A similar study showed that patients who purposely were shown analgesics being administered required significantly less medication than those that did not see it being delivered.
      • Amanzio M.
      • Pollo A.
      • Maggi G.
      • et al.
      Response variability to analgesics: a role for non-specific activation of endogenous opioids.
      In a study that examined hypnosis as a treatment for psoriasis, highly hypnotizable participants were given general suggestions of well-being or specific suggestions that they were receiving a treatment that each individual believed would resolve the psoriasis. Only the latter group experienced a significant improvement.
      • Tausk F.
      • Whitmore S.E.
      A pilot study of hypnosis in the treatment of patients with psoriasis.
      The explanation of the placebo effect goes beyond the mere expectation of patients but seems to also involve expectations of the providers.
      In an elegant study, 60 patients were scheduled for molar extractions.
      • Gracely R.H.
      • Dubner R.
      • Deeter W.R.
      • et al.
      Clinicians’ expectations influence placebo analgesia.
      Patients were given postoperative intravenous saline, and all received the information that they were being administered fentanyl, naloxone, or placebo These agents would respectively alleviate, exacerbate, or have no effect on their postoperative pain. The clinicians that administered the pain questionnaire and the medication were misled to believe that one group of patients was being administered naloxone or placebo and no fentanyl analgesia; they were told that the second cohort of patients was additionally randomized to also receive fentanyl or the other two interventions. Those in the first group rated the pain suffered as significantly higher than those in the second group. Of interest is that the only difference between the two groups of patients was not their expectations, which were identical, but the expectations of the health providers. The authors concluded, “the knowledge of the clinicians may result in subtle behaviors that influence patient responsiveness to a possible analgesic manipulation.”
      • Gracely R.H.
      • Dubner R.
      • Deeter W.R.
      • et al.
      Clinicians’ expectations influence placebo analgesia.

      Classical conditioning

      In 1927, Pavlov
      • Pavlov I.P.
      Conditioned reflexes.
      described how physiologic responses could be elicited after a period of conditioning. In this case, he paired repeatedly an unconditioned stimulus (food) with a conditioned stimulus (sound) until the latter evoked the same physiologic response (salivation). He also noticed that without the unconditioned stimulus, the conditioned stimulus elicited less and less salivation, leading to the concept of “extinction”; however, this could be reversed if the animals were re-exposed to the unconditioned stimulus. Investigators from Pavlov's laboratory subsequently showed that this paradigm could be used to modify a variety of immune responses. Translated to the clinical environment, a drug (unconditioned stimulus) is administered within the environmental context of the rituals surrounding its administration; these could be the place where the medication is administered and by whom, the color, shape, scent, and taste of the drug (conditioned stimuli).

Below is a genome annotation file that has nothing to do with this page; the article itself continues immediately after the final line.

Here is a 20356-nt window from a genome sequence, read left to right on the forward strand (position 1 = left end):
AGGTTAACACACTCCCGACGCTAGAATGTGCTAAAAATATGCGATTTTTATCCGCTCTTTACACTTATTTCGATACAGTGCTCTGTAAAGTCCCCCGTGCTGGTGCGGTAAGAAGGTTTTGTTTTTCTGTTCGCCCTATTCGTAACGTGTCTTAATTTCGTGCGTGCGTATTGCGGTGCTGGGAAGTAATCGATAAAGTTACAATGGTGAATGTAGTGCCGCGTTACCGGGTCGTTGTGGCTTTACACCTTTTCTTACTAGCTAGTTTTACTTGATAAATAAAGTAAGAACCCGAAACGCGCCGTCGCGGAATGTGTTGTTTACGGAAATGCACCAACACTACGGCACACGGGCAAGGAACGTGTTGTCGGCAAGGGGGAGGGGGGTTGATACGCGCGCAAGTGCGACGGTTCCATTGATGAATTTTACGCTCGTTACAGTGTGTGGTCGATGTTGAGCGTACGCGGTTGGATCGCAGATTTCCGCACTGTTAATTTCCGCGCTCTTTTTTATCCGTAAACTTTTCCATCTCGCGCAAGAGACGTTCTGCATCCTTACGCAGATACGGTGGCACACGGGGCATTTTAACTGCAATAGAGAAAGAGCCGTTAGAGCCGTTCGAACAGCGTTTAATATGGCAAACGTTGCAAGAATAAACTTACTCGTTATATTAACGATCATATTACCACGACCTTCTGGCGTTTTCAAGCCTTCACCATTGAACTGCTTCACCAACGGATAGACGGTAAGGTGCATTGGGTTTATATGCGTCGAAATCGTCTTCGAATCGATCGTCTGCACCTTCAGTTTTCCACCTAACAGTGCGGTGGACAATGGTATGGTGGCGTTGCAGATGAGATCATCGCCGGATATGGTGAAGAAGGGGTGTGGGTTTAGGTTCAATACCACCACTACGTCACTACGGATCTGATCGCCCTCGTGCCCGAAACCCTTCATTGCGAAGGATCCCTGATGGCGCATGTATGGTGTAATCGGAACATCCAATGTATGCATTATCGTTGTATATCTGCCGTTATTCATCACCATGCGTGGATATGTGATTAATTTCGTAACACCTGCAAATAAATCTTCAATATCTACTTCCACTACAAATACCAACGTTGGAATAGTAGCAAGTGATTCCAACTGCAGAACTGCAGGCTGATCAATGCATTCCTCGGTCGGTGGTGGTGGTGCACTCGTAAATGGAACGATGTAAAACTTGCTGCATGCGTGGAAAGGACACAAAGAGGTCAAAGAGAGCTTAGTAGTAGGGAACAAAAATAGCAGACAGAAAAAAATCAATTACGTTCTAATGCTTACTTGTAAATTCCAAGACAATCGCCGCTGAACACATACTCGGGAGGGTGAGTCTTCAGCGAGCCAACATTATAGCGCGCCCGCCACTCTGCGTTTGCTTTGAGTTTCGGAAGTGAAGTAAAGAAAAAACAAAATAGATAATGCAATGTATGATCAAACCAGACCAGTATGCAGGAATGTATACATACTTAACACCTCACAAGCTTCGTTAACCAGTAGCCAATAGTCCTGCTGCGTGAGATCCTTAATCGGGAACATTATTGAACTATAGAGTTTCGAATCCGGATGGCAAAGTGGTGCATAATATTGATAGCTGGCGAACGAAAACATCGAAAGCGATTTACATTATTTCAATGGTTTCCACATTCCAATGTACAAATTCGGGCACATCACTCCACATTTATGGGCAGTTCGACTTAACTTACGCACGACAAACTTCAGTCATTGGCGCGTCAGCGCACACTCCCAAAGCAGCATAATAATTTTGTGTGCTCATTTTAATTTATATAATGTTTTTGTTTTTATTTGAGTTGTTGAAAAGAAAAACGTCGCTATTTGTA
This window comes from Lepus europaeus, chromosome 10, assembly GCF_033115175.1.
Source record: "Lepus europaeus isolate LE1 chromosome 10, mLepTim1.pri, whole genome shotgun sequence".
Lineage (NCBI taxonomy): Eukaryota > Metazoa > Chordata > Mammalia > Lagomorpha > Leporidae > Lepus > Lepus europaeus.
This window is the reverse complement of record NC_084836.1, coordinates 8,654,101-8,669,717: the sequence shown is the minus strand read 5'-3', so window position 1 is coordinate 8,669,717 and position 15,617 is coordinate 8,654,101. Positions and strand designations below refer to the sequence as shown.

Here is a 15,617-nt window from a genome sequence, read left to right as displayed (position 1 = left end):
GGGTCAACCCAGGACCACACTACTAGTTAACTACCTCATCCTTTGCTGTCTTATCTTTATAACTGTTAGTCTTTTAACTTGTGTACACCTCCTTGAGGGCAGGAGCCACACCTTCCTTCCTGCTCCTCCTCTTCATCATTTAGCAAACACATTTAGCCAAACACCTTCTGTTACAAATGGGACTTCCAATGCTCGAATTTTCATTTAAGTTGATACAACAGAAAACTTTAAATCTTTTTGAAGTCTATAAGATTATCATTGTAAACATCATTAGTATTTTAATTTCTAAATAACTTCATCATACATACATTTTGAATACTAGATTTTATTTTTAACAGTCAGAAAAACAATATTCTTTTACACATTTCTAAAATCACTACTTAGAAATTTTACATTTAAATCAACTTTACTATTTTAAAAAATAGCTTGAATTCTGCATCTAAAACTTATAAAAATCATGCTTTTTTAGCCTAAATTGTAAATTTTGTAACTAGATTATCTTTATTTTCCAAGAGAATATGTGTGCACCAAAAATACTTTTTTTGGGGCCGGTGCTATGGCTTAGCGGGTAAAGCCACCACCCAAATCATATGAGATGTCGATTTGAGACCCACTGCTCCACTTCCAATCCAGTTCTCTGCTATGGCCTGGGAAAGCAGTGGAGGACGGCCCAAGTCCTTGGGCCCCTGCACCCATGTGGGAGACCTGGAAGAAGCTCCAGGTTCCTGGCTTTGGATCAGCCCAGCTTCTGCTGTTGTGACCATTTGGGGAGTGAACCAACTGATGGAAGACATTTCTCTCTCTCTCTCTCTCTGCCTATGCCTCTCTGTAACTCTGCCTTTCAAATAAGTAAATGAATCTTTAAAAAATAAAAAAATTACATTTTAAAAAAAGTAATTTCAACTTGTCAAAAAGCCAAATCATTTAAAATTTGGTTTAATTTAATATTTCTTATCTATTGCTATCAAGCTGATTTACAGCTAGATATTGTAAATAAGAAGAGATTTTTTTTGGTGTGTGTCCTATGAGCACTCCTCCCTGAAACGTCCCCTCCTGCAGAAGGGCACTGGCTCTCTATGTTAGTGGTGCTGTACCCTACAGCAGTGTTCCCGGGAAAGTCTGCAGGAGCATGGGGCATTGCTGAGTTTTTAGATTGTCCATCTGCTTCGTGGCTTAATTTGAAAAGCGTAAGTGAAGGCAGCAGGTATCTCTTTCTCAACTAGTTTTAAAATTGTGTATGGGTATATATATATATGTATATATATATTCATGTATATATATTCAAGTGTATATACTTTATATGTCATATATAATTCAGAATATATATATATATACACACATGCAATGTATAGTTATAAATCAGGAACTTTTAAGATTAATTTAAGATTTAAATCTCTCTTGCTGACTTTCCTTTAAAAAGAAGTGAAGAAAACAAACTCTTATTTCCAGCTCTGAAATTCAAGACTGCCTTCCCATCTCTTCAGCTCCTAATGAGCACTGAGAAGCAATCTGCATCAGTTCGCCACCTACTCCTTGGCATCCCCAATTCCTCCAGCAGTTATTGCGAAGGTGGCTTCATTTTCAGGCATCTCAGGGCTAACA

Repeated pairing of the unconditioned stimulus (drug) and the conditioned (sensorial) stimuli eventually enables the conditioned stimulus to elicit a conditioned response, that is, a physiologic response that approximates the one elicited by the unconditioned stimulus. Thus, the response to an inert or therapeutically irrelevant substance or placebo becomes a conditioned response. The entire ritual surrounding drug treatment can become a conditioned stimulus by virtue of the repeated association of such neutral cues with active drug administration throughout the patient's life.
      Pharmacologic clinical trials are designed basically with only two arms: the experimental one, in which participants are administered an active drug, and a control arm, where patients receive a placebo consisting of a similar intervention except that the active ingredient is substituted by an inert substance.
      • Ader R.
      The role of conditioning in pharmacotherapy.
      No matter how the dose, route of administration, frequency, or duration of treatment may vary, experimental subjects receive medication that is invariably followed (reinforced) by the unconditioned effects of the drug (a continuous or 100% reinforcement schedule). In contrast, control subjects who engage in the same behaviors under the same environmental conditions and receive placebo medication are never therapeutically reinforced; they are on a 0% reinforcement schedule. As a result, the placebo effect is reinforced in subjects in the active drug arm every time they take the drug, and this effect is absent in those randomized to the placebo group (receiving only an inert substance). Only a few studies have evaluated placebo effects by introducing varying reinforcement schedules such as interspersing placebo with active drug.
      • Ader R.
      • Cohen N.
      Behaviorally conditioned immunosuppression and murine systemic lupus erythematosus.
      • Ader R.
      • Mercurio M.G.
      • Walton J.
      • et al.
      Conditioned pharmacotherapeutic effects: a preliminary study.
      Although numerous animal studies have corroborated the notion of placebo as a learned pharmacologic response, very few human studies have been conducted in this area. More than 35 years ago,
      • Moertel C.G.